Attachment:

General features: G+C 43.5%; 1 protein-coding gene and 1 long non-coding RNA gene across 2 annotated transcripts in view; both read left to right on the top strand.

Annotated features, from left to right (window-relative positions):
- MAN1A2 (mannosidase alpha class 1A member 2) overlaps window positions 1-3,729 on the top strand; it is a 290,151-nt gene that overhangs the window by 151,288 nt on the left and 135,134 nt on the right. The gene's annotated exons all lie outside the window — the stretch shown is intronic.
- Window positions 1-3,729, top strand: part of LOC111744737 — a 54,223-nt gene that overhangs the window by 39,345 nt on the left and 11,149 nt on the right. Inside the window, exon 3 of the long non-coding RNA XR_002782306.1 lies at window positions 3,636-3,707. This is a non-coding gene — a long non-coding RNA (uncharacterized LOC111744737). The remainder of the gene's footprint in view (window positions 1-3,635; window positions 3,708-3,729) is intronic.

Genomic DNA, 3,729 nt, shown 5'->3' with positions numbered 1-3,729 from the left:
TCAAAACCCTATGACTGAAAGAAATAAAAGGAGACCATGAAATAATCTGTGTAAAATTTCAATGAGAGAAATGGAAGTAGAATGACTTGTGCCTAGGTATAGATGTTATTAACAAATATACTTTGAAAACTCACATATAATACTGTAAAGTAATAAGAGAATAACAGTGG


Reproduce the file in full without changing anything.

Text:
General features: G+C 43.5%; 1 protein-coding gene and 1 long non-coding RNA gene across 2 annotated transcripts in view; both read left to right on the top strand.

Annotated features, from left to right (window-relative positions):
- MAN1A2 (mannosidase alpha class 1A member 2) overlaps window positions 1-3,729 on the top strand; it is a 290,151-nt gene that overhangs the window by 151,288 nt on the left and 135,134 nt on the right. The gene's annotated exons all lie outside the window — the stretch shown is intronic.
- Window positions 1-3,729, top strand: part of LOC111744737 — a 54,223-nt gene that overhangs the window by 39,345 nt on the left and 11,149 nt on the right. Inside the window, exon 3 of the long non-coding RNA XR_002782306.1 lies at window positions 3,636-3,707. This is a non-coding gene — a long non-coding RNA (uncharacterized LOC111744737). The remainder of the gene's footprint in view (window positions 1-3,635; window positions 3,708-3,729) is intronic.

Genomic DNA, 3,729 nt, shown 5'->3' with positions numbered 1-3,729 from the left:
TCAAAACCCTATGACTGAAAGAAATAAAAGGAGACCATGAAATAATCTGTGTAAAATTTCAATGAGAGAAATGGAAGTAGAATGACTTGTGCCTAGGTATAGATGTTATTAACAAATATACTTTGAAAACTCACATATAATACTGTAAAGTAATAAGAGAATAACAGTGG